'Through the 12 days of Christmas we saw in A&E' - NHS launches festive video about Wakefield's emergency department

An animated festive video is highlighting the surprising reasons people choose to visit A&E in Wakefield.

The spin-off of classic Christmas song The Twelve Days of Christmas has been created by the NHS Wakefield Clinical Commissioning Group (CCG) to help combat inappropriate Accident and Emergency attendances.

NHS Wakefield Clinical Commissioning Group launch an A&E campaign video for the Christmas period.

It includes lyrics such as 'twelve sickness bugs' and 'ten broken nails'.

Dr Adam Sheppard, Urgent Care Lead for Wakefield CCG, said: “Although this is a light-hearted video, we want to emphasise the serious underlying message. Going to A&E when you don’t need to places unnecessary pressure on our already-stretched hospitals.

“We have a wide range of alternatives to A&E in Wakefield that are available for those who need urgent medical treatment but it is not an emergency. These include our newly-introduced weekend and evening GP appointments which can be accessed by calling your usual GP practice number.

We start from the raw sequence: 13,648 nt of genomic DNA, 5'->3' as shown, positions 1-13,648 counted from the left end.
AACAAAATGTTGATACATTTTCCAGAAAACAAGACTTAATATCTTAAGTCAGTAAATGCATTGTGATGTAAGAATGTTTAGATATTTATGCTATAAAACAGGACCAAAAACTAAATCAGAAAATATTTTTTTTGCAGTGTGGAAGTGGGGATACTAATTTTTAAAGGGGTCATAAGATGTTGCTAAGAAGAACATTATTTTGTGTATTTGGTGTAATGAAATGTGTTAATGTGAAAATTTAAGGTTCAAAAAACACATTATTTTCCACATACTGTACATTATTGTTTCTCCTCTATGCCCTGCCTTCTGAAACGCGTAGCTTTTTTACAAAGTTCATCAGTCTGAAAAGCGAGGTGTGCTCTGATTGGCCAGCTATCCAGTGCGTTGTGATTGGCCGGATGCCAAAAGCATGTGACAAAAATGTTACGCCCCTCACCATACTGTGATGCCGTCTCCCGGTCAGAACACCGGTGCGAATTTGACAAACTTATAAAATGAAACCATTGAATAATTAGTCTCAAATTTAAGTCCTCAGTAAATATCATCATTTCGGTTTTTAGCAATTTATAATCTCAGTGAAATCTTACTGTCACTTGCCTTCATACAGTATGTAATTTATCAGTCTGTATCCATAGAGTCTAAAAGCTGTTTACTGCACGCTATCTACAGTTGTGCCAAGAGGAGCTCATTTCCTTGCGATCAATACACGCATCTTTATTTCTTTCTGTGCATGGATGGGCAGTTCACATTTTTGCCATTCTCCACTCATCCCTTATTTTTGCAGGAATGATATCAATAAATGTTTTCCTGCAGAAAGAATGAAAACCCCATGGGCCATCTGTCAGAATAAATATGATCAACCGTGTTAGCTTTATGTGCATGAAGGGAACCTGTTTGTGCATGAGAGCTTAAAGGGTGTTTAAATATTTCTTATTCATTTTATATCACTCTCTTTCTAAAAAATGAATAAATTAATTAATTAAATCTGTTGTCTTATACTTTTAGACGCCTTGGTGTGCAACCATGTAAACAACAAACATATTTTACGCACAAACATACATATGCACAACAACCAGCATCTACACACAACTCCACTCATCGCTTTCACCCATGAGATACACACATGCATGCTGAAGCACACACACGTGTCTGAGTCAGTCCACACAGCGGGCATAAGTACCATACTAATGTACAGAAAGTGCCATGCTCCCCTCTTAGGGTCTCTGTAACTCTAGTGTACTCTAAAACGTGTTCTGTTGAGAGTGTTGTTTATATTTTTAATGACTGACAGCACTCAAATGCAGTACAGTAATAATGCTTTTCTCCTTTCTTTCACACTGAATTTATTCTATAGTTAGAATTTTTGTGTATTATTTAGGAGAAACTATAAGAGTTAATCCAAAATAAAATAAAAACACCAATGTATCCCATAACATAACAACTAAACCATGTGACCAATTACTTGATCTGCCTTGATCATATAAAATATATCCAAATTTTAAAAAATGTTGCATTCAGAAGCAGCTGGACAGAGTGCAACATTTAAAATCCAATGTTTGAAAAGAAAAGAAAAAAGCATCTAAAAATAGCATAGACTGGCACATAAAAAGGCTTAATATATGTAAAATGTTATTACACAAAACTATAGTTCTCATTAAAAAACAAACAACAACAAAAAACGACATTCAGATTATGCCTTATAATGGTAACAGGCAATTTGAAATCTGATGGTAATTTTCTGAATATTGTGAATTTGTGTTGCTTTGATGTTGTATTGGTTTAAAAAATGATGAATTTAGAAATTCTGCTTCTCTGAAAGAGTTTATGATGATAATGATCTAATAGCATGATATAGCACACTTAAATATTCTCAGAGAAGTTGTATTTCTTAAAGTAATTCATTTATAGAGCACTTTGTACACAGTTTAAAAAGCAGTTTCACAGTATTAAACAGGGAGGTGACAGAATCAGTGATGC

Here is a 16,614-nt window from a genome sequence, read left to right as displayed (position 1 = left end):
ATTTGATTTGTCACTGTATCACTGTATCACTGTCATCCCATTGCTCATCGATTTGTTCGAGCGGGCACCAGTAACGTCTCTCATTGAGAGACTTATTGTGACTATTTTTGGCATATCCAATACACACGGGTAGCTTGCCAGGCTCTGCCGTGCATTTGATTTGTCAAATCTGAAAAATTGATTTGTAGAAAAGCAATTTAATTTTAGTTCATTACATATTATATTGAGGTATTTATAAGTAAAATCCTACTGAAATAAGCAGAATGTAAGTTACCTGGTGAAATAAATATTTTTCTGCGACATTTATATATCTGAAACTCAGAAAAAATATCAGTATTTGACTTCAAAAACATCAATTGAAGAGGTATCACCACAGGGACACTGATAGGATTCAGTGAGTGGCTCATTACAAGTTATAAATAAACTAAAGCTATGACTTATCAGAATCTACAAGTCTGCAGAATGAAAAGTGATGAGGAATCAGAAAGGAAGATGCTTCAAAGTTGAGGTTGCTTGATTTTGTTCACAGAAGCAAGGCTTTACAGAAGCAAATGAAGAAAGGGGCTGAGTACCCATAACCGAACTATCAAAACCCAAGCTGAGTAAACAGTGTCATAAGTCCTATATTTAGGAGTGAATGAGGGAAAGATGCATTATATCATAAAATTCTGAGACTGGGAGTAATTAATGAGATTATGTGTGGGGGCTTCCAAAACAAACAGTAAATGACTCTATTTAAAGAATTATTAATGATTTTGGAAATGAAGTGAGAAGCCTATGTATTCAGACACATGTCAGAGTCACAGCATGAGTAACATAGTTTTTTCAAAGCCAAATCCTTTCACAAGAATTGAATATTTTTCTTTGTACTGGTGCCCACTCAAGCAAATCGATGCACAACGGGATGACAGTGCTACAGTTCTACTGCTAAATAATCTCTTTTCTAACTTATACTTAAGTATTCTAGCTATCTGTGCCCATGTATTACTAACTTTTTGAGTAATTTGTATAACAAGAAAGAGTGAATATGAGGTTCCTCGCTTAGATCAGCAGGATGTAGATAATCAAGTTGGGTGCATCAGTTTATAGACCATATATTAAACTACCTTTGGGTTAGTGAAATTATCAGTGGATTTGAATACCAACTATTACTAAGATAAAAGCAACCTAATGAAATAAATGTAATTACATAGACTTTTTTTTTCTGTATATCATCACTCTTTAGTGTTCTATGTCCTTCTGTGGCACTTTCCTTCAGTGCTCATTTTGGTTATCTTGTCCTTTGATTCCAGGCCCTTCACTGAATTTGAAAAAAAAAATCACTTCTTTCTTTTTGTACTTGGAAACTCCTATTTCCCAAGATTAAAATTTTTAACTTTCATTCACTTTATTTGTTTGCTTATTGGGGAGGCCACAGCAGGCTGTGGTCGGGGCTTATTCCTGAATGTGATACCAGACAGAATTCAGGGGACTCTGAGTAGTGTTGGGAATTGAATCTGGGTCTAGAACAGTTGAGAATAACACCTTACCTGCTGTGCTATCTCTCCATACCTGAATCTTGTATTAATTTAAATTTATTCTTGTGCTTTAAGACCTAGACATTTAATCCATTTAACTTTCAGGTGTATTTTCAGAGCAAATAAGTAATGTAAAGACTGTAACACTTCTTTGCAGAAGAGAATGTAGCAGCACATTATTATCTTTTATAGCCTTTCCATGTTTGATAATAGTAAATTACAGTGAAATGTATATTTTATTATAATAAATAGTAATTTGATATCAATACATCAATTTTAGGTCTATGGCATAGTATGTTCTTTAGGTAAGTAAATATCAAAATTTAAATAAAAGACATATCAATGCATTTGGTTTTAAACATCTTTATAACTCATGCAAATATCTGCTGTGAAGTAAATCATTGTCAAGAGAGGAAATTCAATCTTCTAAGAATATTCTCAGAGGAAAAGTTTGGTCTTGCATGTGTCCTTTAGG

“We have invested heavily into developing additional services outside hospital as people still have a perception that it’s hard to get to see a GP.”

The CCG plans to promote the video campaign throughout December, when it says seasonal pressures on the service are at the most severe.

The health organisation said A&E departments typically face increased demand over Christmas and New Year, but evidence suggests one in four patients could care for themselves or use an alternative service including a pharmacy, out-of-hours GP or the walk-in centre.

Dr Sarah Robertshaw, lead emergency medicine consultant at the Mid Yorkshire Hospitals NHS Trust, said: “In Accident and Emergency, minutes mean lives. Every minute we spend treating a patient who could be seen elsewhere adds an increasing amount of pressure on the service at a time when demand is already at its peak.

“A&E is for serious accidents and emergencies only. If you’re unsure about where to go, call 111 and a highly-trained clinical adviser will direct you to the most appropriate service for your needs.”

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